Unit-Level Performance Appraisal System

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Reward System

"Performance appraisal is an organizational system comprising deliberate processes for determining staff accomplishments to improve staff effectiveness."

Winston & Creamer, 1997

Reward systems can be a vital aspect of any organization. They can actively engage and renew the overall sense of community and mission of an organization. A properly administered system of rewards can provide incentive for quality workmanship and staff performance. Likewise, a poorly administered reward system can lead to low morale, unproductive performance, and even lead to a high percentage of staff turnover. A reward system is successful when the staff interprets its policies as evenhanded, consistent, and relevant. (Wilson, 2004)

UUSA

Currently the UUSA’s reward system is comprised of:
· An annual merit-based/percentage salary increase;
· Personal praise by the director; and
· Funding for conference travel, and external development opportunities, as determined by the director (D. Ostroth, personal communication, April 19, 2004)

The Director expressed that minimal state and university budget appropriations have an adverse affect on the merit based salary reward. For example, when only a 2-4% increase is available for staff salaries and pay increases are rewarded on merit, little differentiation can be demonstrated between high and low levels of performance. Therefore, these salary-based rewards provide little incentive for higher performance. The non-salary rewards are solely based on the judgment of the director with no direction from formalized policy. The director stressed concern over this style of reward allocation, citing that subjective reward distribution can lead to accusations of manger preference and general inequity. (D. Ostroth, personal communication, April 19, 2004)

Recommendations

Similar organizations within public institutions can benefit by developing formalized systems of non-salary based reward distribution/allocation. Many institutions currently maintain policies on non-salary based rewards and their allocation and description. Such as Virginia Polytechnic Institute & State University’s Personnel Services. Some rewards mentioned in this policy include flexible work hours, recognition leave, and non-monetary items.

When non-salary based reward polices do not exist or have a lenient description, we recommend that divisions gather staff members’ suggestions of rewards and compile them for future use. This database of non-salary rewards should be continually refreshed as staff members change responsibilities and to account for staff turnover.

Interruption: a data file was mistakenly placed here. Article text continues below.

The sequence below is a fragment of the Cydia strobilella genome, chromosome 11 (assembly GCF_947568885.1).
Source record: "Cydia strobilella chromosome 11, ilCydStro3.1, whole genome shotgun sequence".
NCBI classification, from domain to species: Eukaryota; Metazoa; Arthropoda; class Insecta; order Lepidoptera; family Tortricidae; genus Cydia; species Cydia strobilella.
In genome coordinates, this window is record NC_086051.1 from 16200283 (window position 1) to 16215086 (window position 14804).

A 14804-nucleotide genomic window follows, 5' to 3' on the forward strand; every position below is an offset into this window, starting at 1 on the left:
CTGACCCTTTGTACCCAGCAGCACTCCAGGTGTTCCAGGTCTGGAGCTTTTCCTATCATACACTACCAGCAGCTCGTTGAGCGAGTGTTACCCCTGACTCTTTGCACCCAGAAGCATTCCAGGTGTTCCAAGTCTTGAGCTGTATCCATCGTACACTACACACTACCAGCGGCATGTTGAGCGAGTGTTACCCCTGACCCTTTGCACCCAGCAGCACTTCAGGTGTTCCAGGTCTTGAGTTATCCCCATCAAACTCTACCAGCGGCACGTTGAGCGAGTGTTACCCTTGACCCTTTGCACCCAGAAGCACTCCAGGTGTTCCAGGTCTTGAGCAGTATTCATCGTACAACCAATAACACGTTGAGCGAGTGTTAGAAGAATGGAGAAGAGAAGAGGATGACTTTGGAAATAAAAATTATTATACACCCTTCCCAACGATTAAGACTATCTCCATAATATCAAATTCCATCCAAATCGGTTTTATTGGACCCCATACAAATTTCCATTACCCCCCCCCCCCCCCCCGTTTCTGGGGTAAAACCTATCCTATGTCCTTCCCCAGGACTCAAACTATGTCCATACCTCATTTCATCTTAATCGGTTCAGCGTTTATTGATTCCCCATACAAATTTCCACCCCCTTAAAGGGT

Application & Rationale

During each step of the phased performance appraisal the staff member and supervisor agree to goals/objectives, achievements, and discuss any needed revisions. In addition to this review process the staff member and supervisor will develop/review personalized non-salary based rewards that correlate to specific objectives. For example, a single parent may choose flexible work hours as a reward/incentive. Allowing the staff member to select their own type of reward ensures a high level of “buy-in” or that a high level of personal value is attached to the reward.

Some supervisors may be alarmed to consider staff members choosing their own rewards, arguing that the staff member would become myopic and perform to the specific objective and not for the broad good of the organization. However, the four-part phased performance appraisal process protects against this. The frequent meetings between staff member and supervisor provide the supervisor with the ability to guide a staff member’s performance.

Our recommendations are based on the following premises:
The lack of adequate funding available to properly support salary-based rewards compels organizations to create non-salary based rewards.

Individualized rewards grounded in policy actually generate equity among staff members and help supervisors to properly evaluate the performance of a unit. As a result of individualizing rewards within a policy scaffold, staff members are not evaluated under the same criteria, yet the process of reward allocation is equal for all staff members. When reward allocation is equalized among all parties, questions over quality or value of rewards shifts to performance of the staff member, which has been well documented throughout the year.

In addition to individualizing rewards for the purpose of generating staff equity, individualization also provides for a more accurate representation of the overall staff performance. A phenomena known as the Contrast Effect occurs when individuals are evaluated within the context of a group. “Research indicates…that the greater the proportion of unsatisfactory performing subordinates in a group, the more favorable the subjective evaluations of satisfactory performers.” (Ivancevich, 1983, p. 465-466) The Contrast Effect can bestow a false sense of high or low performance on a group or individual. It can also divide an organization as a result of the appraisal process. Therefore, group evaluation must be a composite view of individual performance.

References

Ivancevich, J. M. (1983). Contrast effects in performance evaluation and reward practices. The Academy of Management Journal, 26(3), 465-476

Wilson, T. B. (2004) Innovative reward systems for the changing workplace. (2nd ed.). New York: McGraw-Hill.

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Updated: 2008